Why I Khan’t … just yet
There is nothing like success or even the prospects of it, which are now all too visible via the wide grin that Imran Khan has been sporting of late. He’s speaking less of the drone attacks and of engaging the Taliban, his pet plank on which he re-launched his political career after the recovery and killing of Osama bin Laden in May by the US navy SEALS in Abbotabad; there’s less anti-America rhetoric and general bitterness in his speech, and more optimism writ on his face. Optimism to be the third, emerging and growing political force that will challenge corrupt politicians and bring them to justice.
IK’s is no more the face of Pakistan’s anger against itself and the world but one that’s cautiously embracing hope and confidence, as more and more known political figures join the PTI, even if the new entrants are certified turncoats. He can explain it, for he is bothered to step out of the city life and urban myths and take cognisance of Pakistan’s rural political culture where the waderas, the sardars, the Khans and the biradari heads are the real vote-getters. Even the MQM is not his bete noire anymore, and he’s willing to go half way to neutralise that party’s rancour against him.
Exuding new hope and confidence, a darling of the media that he’s always been, IK says he believes that the turncoats who may join his party will be on their way to reforming themselves because he, sitting at the top of party leadership, is not corrupt — as if corruption only trickles down from the top. A lot is being said about IK being the latest blue-eyed boy of the military establishment but much of it is being dismissed by his supporters as propaganda by his opponents who risk losing their votes to the PTI. Such speculation, however, is only half the truth because nothing moves in our politics without a wink from the right quarters.
If IK’s rising public support means that for now the military is at the very best neutral in his regard and would not hamper his campaign, that’s a lot of achievement there already. But the assertion on IK’s part that the military pressures only corrupt politicians is a bit immature, because that institution alone is the biggest stakeholder in a stable Pakistan. The military inc., to borrow from Ayesha Siddiqa, needs political stability more than any other arm of the state to carry out its entrenched non-military — read business — transactions with massive stakes in the economy. That is the real strategic depth that the military establishment has built for itself within our own borders.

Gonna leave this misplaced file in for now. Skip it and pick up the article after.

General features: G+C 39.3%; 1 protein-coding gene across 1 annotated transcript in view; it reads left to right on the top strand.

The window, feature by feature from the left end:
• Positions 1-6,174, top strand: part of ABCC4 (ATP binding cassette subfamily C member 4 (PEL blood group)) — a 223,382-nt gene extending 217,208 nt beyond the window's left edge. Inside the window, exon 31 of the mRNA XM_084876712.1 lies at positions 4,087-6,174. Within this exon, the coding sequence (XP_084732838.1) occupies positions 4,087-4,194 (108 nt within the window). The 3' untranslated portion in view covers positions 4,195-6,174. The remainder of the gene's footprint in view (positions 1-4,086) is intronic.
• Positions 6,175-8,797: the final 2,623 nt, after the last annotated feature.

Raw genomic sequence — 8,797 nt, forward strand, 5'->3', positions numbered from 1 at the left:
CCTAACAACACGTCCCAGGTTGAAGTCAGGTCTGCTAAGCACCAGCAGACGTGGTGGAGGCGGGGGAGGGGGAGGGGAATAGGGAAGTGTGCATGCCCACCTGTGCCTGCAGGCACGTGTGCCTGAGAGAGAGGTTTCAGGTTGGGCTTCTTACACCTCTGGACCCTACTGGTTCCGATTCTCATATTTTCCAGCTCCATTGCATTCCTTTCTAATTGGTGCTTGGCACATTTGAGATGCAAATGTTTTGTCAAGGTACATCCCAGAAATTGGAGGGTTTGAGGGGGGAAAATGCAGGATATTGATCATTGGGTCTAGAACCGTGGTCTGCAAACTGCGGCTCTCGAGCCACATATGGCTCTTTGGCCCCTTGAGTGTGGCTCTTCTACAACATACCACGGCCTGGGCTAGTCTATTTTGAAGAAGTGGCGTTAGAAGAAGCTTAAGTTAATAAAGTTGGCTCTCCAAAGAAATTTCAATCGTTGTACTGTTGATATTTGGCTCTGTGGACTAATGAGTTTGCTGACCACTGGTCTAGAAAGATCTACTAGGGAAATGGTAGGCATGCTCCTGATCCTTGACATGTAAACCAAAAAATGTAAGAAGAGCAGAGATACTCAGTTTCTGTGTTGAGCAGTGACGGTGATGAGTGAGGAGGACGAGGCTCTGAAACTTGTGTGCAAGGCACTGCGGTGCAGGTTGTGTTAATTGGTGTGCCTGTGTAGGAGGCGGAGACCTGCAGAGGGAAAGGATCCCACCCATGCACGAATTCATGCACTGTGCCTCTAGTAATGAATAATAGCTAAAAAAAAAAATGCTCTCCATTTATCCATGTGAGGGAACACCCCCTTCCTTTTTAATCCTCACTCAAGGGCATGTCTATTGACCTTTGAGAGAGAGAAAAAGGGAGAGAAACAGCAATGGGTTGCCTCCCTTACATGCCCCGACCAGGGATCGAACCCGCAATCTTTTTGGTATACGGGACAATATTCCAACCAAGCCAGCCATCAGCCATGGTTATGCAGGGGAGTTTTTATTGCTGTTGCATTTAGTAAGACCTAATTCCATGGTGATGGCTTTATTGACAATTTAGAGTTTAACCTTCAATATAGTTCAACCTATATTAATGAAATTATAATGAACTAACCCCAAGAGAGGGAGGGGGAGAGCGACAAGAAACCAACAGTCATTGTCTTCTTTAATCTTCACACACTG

Whether the political dispensation that safeguards those interests is truly representative is of little concern to the military establishment. Besides, there’s nothing that IK says in terms of his policy on key issues that can upset the generals; much of what he says is actually music to their ears. His embrace of the post-71 myths of the manufactured and establishment-propagated Pakistan Ideology of a welfare Muslim state is complete and abiding. That this ideology is and shall remain elusive because it’s too utopian an idea, is beyond his grasp. His hawkish line on India, despite the expressed desire to better relations, with conditions attached, just completes the picture.
While IK in his massive Lahore rally for the first time spoke of the alienation of the Baloch people, it’s worth noting that he only mentioned the Baloch after telling the crowd that their province had an immense wealth of natural resources which could help steer Pakistan out of troubled economic waters. A more circumspect politician would have been more discreet by at least distancing the two sentences about the wealth of the Baloch and their political alienation and the need to do something about it.
Instead, what he surmised is as follows: the (minority) Baloch should be brought to the mainstream because of their natural resources which are waiting to be exploited. He had no word of sympathy for the increasing plight and alienation of the other (religious) minorities or women of this country, which together form a majority of the population. Ostensibly because they have no such exploitable resources buried under their feet?
Just like the All India Muslim League in 1947, which had no studied blue print to run a state once it was achieved, IK’s revolution for building a new Pakistan has only rhetorical ground to stand on. His battle cry is, ‘if you want justice, come to Tehrik-i-Insaf; just like the League’s was, ‘if you are Muslim, come to Muslim League’. And like the League, IK’s sense of rights and justice is not all inclusive. When he speaks of justice, he’s talking more about bringing the corrupt (politicians alone) to justice rather than upholding justice for all.
This is not the medicine that people like me need to cure, or even manage, their cynicism.
Not just yet.
The writer is a member of the staff at Dawn Newspaper.